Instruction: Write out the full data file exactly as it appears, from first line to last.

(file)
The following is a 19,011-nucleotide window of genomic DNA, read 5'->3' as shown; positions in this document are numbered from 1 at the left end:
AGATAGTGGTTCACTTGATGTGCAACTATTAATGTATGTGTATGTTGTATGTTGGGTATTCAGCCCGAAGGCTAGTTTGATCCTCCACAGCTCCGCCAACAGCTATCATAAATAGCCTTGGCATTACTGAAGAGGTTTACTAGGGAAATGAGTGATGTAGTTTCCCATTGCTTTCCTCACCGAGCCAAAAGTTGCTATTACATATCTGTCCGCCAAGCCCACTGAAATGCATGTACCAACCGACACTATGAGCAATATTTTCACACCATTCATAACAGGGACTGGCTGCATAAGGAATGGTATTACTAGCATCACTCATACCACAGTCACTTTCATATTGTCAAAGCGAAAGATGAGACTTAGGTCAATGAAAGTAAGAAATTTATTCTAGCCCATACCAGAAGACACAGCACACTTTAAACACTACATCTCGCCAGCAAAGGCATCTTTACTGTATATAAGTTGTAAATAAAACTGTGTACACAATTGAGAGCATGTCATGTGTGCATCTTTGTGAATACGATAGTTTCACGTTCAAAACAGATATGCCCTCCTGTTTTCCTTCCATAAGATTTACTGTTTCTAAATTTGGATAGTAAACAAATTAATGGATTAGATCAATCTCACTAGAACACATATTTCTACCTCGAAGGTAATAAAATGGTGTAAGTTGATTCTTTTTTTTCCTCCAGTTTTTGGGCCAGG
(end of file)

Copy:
The following is a 19,011-nucleotide window of genomic DNA, read 5'->3' as shown; positions in this document are numbered from 1 at the left end:
AGATAGTGGTTCACTTGATGTGCAACTATTAATGTATGTGTATGTTGTATGTTGGGTATTCAGCCCGAAGGCTAGTTTGATCCTCCACAGCTCCGCCAACAGCTATCATAAATAGCCTTGGCATTACTGAAGAGGTTTACTAGGGAAATGAGTGATGTAGTTTCCCATTGCTTTCCTCACCGAGCCAAAAGTTGCTATTACATATCTGTCCGCCAAGCCCACTGAAATGCATGTACCAACCGACACTATGAGCAATATTTTCACACCATTCATAACAGGGACTGGCTGCATAAGGAATGGTATTACTAGCATCACTCATACCACAGTCACTTTCATATTGTCAAAGCGAAAGATGAGACTTAGGTCAATGAAAGTAAGAAATTTATTCTAGCCCATACCAGAAGACACAGCACACTTTAAACACTACATCTCGCCAGCAAAGGCATCTTTACTGTATATAAGTTGTAAATAAAACTGTGTACACAATTGAGAGCATGTCATGTGTGCATCTTTGTGAATACGATAGTTTCACGTTCAAAACAGATATGCCCTCCTGTTTTCCTTCCATAAGATTTACTGTTTCTAAATTTGGATAGTAAACAAATTAATGGATTAGATCAATCTCACTAGAACACATATTTCTACCTCGAAGGTAATAAAATGGTGTAAGTTGATTCTTTTTTTTCCTCCAGTTTTTGGGCCAGG